Answer: Our partner, The Forest Trust (TFT), has developed an extremely thorough inventory monitoring process for precisely this purpose, after consultation with NGOs, and they, along with the APP team on the ground, are implementing it now.
The process requires the teams to identify and log the boundary of natural forest area in the concession, the quantity of MTH logs in the blocks where natural forest clearing took place prior to the moratorium, and the machinery that was there at the time. The same information is then also gathered at the key stages of transport along the supply chain – at log handling points, then the transit log yards, and finally at the mill gate.
We monitor MTH movement through the chain, while also ensuring that boundaries where clearance last took place remain intact. No MTH logs can be received by any of the pulp mills unless they have been through the monitoring process.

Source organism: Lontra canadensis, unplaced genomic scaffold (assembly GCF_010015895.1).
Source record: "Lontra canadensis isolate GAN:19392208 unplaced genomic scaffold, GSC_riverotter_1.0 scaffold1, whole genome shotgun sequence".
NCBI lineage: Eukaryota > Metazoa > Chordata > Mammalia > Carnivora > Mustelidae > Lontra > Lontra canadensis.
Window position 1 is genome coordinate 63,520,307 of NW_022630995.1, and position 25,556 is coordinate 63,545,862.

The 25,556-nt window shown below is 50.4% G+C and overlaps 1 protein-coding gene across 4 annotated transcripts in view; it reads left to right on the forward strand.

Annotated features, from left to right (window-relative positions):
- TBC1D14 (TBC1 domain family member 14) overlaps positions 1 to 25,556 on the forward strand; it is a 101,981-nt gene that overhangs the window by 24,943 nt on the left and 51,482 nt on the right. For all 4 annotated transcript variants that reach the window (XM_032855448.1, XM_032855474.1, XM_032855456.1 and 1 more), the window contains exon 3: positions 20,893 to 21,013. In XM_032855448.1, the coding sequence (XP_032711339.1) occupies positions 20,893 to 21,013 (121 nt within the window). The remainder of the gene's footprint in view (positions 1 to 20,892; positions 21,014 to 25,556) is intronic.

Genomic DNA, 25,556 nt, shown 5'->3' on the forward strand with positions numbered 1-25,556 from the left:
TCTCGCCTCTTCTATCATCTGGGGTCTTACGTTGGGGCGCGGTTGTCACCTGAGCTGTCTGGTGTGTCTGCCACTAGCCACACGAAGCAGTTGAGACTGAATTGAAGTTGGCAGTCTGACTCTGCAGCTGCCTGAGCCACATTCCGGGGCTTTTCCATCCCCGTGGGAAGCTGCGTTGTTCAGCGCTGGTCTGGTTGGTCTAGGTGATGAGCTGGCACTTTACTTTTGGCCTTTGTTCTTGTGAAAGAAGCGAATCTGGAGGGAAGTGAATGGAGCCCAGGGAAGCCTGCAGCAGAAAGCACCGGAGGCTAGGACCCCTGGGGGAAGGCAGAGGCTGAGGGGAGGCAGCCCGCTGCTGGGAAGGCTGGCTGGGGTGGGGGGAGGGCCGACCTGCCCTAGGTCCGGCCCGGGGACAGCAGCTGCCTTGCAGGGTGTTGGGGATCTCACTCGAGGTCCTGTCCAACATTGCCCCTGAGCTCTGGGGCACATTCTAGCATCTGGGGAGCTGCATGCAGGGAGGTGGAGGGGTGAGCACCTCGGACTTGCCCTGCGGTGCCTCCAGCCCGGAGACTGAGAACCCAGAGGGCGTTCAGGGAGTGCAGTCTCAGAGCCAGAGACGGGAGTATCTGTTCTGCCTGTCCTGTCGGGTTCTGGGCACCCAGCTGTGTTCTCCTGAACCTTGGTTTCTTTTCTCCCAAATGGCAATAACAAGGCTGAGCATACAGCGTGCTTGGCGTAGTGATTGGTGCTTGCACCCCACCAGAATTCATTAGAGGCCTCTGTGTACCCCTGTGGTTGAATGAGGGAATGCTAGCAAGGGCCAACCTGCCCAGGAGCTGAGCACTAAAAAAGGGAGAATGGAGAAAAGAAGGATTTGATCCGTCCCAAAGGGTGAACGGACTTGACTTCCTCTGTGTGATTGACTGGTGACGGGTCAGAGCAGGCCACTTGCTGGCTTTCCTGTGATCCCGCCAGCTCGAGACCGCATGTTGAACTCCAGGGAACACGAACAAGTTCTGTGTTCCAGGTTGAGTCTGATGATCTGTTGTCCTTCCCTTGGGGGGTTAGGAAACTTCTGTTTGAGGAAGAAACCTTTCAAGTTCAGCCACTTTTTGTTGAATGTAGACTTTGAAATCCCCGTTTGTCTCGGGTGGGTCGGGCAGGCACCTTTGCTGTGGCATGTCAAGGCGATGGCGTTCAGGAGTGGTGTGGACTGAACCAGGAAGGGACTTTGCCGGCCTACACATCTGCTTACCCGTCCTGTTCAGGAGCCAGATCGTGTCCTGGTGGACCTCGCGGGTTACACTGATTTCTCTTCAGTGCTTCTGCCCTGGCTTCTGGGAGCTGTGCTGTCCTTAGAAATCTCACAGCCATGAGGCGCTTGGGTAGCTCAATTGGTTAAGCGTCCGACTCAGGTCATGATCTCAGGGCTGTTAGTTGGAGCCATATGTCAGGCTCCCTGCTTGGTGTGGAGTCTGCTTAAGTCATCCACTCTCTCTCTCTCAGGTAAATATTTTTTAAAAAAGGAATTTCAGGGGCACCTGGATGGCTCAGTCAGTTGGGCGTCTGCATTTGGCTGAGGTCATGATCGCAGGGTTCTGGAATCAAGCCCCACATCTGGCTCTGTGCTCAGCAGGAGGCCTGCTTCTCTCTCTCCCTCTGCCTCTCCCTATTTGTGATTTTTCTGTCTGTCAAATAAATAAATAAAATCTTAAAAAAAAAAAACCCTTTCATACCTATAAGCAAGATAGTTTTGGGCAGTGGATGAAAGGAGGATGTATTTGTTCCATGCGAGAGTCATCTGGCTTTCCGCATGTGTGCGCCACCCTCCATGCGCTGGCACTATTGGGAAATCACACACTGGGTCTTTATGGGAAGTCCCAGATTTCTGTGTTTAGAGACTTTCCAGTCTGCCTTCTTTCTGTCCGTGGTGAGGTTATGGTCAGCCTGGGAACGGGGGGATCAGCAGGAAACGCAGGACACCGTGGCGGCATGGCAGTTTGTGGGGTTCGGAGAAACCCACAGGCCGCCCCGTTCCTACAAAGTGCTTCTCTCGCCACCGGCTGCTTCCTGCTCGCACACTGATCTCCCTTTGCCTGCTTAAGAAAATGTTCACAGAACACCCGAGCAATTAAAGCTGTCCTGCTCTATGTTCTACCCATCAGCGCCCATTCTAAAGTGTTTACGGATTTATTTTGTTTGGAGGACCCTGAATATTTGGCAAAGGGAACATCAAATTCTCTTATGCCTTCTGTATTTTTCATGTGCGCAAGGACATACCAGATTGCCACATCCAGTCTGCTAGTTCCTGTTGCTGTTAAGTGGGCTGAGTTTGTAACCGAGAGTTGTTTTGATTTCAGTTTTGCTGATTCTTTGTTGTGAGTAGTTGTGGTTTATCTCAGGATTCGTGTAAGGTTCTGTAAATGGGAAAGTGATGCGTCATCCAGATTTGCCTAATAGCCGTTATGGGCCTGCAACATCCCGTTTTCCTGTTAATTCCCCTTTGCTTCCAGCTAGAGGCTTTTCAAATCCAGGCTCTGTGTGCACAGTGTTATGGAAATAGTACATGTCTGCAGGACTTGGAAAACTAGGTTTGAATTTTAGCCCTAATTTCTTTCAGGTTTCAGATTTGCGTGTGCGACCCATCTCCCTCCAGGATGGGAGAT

We will publish this data and progress in our reports, and we would like to invite any NGO interested in this issue to join monitoring trips to check the implementation of the process.
Our target date for ensuring all MTH is out of our supply chain is August this year. We have been challenged on this, with requests that it should be completed sooner, and we are fully aware of NGO concerns in this area. We are working hard to complete this work as soon as possible and TFT will report on progress through their monthly reports. The challenges are largely logistical ones regarding contractor availability, infrastructure and variable weather conditions.
Question: Natural Forest Clearance
We have been asked on several occasions if it is the case that natural forest can still be cleared if it does not meet High Conservation Value (HCV) or High Carbon Stock (HCS) criteria.
Answer: The short answer is no. Under no circumstance can natural forest be cleared under the new policy.